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Entries tagged with ‘sustainability’
The International Space Station (ISS) project is the first project involving international cooperation to construct a space station, and involving 15 countries, including the US, Russia, members of the EU, Japan and Canada. Astronauts from a number of countries have visited the space station, for example, Marcos Pontes from Brazil and Yi So-yeon from South Korea were the first astronauts to go into space from their respective countries. Construction of the ISS was started at the end of the 1990s and still continues.
This was an epoch marking event for space development in the world, because for the first time the US and Russia cooperated in space development. It can be said that the event was the opening of a new era of space development not for military use.
Although the station is still under construction, it has already been used for various purposes. It is expected that activities in the space station, such as research concerning health and environment, and observation of the earth yield valuable findings for our sustainable development. Success in this project also means the enhancement of our biosphere.
The ISS project and space technology represented by this project can be one of the key technologies for sustainable development in future. At the same time, it can cause controversial arguments from various points of view such as practically or ethically, for example: do the benefits derived from the ISS correspond to the huge investment?; or should we live apart from ‘Mother Earth’ even if it is technologically possible?
Space technology is vital for thinking about sustainability, monitoring, and information, both positively and negatively.
Timeline entry contributed by Hiroko Takuma
“Earthrise, December 1968 – the first picture of our world taken from space was published 40 years ago this week and still retains its haunting power” (headline from an article in the Independent newspaper from 10th January 2010).
From my own experience, a significant event in the history of science and technology is the first image of the Earth from space. The photograph was captured on Christmas Eve 1968 during the Apollo 8 mission, and was published over 40 years ago in January 1969. That a team of astronauts could travel to space is a great feat and of huge significance for science and technology. The creativity and intelligence of the human mind astounds, and surely has much to offer to sustainability and development.
However, the significance of the image is also symbolic. This image inspired the environmental movement as the social movement as we know it today. This image brought an awareness of a global environment. Seen as the ‘blue marble’ suspended in space, the potential fragility and finiteness of the Earth became apparent. Focus widened to an awareness of more global or transnational threats, and a dialogue between the green movement, which became institutionalised in environmental NGOs, and the private sector and governments was established worldwide.
The significance of the environmental movement today can be seen in its “impact on cultural values and society’s institutions”, in its “distinctive place in the landscape of human adventure”, and how it is “at the root of a dramatic reversal in the ways in which we think about the relationship between economy, society, and nature, thus inducing a new culture” (Castells, 1997). The importance of this ‘new culture’ for sustainability and development is that it links the public with ideas and progress in innovation and technology.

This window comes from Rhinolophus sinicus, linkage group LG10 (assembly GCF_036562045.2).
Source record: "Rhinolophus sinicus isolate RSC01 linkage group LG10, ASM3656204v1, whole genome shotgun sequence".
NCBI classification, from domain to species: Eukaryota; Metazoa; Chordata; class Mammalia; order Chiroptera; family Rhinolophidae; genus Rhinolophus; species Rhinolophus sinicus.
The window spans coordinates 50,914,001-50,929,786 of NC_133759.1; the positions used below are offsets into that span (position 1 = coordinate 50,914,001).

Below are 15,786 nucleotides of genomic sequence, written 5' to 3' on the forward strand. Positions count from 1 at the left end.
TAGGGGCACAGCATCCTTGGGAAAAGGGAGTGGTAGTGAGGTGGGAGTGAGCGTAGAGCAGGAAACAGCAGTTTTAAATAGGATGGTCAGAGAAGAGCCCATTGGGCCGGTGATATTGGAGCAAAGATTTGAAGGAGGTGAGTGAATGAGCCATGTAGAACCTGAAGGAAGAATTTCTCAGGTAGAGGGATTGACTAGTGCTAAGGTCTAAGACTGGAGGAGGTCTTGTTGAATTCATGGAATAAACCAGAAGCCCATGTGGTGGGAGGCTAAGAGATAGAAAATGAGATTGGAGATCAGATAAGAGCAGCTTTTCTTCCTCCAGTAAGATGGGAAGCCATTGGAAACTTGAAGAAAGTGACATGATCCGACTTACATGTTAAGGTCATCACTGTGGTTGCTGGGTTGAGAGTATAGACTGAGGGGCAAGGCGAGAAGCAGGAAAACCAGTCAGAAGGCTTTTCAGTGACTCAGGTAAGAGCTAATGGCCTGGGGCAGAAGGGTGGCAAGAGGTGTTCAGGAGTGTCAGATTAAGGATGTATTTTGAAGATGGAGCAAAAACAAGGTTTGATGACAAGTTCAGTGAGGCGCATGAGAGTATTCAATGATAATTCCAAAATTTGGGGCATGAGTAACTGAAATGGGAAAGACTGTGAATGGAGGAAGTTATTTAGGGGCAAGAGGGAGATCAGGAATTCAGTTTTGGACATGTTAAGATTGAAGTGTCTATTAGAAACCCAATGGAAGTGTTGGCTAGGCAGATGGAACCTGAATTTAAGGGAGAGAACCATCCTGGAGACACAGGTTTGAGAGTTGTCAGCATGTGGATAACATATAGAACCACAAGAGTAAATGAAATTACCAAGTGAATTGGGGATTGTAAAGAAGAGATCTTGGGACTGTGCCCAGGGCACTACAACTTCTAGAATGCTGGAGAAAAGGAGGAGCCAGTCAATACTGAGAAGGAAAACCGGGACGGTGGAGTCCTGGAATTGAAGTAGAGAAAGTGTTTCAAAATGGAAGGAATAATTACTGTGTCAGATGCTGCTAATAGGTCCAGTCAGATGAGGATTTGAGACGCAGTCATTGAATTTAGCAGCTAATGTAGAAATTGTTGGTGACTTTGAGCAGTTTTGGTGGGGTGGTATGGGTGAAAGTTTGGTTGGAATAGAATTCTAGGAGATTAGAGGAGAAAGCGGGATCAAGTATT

The pursuit of science and technology does not take place in a vacuum, it is given legitimacy by civil society. The environmental movement served as a two-way bridge between the research, design and development in innovation and sustainability and their intended sites for use and implementation, the public sphere. This is a two-way communication whereby civil society informs innovation and sustainability and vice versa, a symbiotic relationship driving science and technology forward on a greener path.
Source: Castells, M. (1997) The Power of Identity. Oxford: Blackwell Publications.
Entry submitted by Orla Martin
The STEPS Centre’s Annual Symposium focussed on our New Manifesto project. We attempted to capture a flavour of the discussions by recording video interviews, taking photos, by bloggers contributing thier thoughts and by making speaker presentations available.
This initiative by the United Nations University – Institute of Advanced Studies is based on the premise that “the solution to the twin challenges of global poverty and climate change could be found through science, technology and sustainable innovation.” (UNU-IAS website)
The aims of the workshop were to identify good practices in international science and technology cooperation for sustainable development; attempt to develop indicators of these good practices; identify effective modes for S&T partnerships in the water and energy sectors with specific examples; and recommend approaches for the fuller integration of science and technology dimensions in sustainable development policies. These are summarised in the publication ’Integrating S&T into Development Policies’ published in 2007. Read the full article »
The Johannesburg Declaration on Sustainable Development reaffirms a commitment to advance the three ‘pillars’ of sustainable development – economic development, social development and environmental protection – at the local, national, regional and global levels.